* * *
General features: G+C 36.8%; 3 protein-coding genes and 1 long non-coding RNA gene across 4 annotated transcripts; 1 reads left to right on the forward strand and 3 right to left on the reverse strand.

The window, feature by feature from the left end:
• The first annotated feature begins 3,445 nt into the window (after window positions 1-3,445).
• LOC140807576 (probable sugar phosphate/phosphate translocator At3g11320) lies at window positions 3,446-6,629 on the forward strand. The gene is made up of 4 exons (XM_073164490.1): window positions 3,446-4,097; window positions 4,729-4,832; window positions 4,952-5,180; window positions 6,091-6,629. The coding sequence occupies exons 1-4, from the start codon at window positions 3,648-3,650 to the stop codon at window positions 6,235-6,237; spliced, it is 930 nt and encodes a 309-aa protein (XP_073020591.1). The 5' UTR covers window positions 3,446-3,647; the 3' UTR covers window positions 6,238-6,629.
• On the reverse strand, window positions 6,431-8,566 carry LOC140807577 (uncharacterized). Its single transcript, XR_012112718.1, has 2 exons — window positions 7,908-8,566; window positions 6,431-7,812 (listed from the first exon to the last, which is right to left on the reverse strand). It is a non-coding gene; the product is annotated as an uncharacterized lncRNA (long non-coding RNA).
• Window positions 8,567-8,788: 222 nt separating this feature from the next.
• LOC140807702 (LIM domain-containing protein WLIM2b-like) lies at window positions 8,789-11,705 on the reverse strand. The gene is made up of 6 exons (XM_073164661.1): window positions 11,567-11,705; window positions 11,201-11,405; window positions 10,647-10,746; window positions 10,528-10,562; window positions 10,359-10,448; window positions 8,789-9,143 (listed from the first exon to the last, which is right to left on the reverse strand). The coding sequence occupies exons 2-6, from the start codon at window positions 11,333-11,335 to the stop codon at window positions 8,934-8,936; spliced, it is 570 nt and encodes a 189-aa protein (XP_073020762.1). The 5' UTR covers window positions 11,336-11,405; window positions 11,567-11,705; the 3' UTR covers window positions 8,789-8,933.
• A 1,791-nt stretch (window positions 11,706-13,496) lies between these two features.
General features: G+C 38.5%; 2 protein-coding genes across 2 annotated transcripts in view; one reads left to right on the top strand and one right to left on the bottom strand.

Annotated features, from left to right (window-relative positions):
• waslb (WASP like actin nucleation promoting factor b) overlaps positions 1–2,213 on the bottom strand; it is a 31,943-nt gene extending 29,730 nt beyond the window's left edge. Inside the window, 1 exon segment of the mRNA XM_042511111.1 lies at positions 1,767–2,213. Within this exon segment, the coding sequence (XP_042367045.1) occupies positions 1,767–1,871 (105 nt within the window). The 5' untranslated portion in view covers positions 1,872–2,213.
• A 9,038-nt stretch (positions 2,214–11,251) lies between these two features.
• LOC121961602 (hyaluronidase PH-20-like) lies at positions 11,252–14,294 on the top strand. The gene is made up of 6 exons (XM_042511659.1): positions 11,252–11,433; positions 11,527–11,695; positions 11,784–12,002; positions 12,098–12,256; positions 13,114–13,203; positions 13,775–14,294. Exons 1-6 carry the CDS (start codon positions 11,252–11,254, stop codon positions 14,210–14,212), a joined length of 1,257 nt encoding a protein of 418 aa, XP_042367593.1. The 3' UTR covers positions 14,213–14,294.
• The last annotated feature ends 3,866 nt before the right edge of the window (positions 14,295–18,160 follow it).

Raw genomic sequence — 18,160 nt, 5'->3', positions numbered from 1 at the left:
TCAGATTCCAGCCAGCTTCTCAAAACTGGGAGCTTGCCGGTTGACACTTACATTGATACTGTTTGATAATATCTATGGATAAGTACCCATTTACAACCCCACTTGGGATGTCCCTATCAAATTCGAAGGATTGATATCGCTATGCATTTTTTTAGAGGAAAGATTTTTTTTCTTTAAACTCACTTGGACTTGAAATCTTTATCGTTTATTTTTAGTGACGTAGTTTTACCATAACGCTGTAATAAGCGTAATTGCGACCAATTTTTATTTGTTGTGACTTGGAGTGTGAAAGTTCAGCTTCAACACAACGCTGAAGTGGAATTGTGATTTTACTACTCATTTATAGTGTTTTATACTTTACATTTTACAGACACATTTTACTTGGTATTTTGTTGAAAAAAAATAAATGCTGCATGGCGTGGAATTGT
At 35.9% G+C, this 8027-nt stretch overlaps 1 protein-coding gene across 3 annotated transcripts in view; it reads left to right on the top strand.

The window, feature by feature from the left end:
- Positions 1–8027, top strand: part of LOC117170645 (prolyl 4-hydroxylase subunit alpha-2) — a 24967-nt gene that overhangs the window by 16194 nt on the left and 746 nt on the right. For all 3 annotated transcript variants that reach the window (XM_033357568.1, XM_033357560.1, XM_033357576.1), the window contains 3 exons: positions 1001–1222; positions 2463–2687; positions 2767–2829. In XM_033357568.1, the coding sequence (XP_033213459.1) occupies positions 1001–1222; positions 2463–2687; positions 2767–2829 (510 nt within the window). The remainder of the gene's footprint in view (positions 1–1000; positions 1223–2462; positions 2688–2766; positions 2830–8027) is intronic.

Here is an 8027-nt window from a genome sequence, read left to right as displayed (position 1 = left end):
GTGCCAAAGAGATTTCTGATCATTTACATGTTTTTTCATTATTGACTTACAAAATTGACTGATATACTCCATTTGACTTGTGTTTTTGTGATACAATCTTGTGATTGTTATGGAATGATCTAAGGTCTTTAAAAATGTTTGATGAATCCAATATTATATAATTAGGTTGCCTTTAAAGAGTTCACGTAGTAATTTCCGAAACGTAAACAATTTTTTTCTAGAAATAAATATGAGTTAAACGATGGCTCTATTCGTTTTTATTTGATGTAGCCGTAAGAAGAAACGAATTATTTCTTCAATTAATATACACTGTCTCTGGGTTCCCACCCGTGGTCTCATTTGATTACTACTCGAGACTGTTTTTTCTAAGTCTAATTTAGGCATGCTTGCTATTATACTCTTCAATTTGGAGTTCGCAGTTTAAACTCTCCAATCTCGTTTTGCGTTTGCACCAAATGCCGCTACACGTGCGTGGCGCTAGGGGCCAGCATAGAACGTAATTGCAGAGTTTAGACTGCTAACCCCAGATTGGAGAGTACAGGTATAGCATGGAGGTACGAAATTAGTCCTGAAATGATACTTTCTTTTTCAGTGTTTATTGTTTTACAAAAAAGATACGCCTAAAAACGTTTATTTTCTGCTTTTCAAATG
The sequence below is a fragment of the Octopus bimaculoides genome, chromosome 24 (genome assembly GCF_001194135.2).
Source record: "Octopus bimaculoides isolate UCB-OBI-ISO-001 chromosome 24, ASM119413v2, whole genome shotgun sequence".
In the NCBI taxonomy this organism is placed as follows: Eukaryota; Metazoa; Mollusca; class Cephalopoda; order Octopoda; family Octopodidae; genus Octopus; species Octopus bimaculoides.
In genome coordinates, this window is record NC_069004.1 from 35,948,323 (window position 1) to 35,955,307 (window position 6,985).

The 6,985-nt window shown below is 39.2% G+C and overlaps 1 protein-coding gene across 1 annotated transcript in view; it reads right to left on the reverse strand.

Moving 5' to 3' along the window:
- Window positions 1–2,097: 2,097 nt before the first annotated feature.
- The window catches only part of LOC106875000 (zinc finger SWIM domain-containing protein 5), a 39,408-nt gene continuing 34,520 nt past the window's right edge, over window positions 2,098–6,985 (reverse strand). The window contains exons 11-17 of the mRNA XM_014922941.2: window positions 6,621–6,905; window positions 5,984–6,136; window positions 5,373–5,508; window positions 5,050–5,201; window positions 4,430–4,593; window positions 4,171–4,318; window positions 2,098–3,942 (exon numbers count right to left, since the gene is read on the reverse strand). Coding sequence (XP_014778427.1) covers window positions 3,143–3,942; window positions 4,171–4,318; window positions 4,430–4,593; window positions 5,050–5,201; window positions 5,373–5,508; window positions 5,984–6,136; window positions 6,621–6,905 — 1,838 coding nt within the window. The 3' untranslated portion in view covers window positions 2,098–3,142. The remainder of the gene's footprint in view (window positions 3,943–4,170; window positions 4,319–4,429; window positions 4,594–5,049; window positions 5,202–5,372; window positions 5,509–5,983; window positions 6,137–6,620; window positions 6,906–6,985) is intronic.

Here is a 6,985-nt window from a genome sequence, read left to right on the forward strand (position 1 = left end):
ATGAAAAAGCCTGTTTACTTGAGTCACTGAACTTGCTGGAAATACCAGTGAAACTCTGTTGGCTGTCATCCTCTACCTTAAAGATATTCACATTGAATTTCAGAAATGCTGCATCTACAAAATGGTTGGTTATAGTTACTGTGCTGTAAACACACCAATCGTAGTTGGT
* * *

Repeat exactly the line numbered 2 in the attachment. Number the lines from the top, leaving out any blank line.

The window, feature by feature from the left end: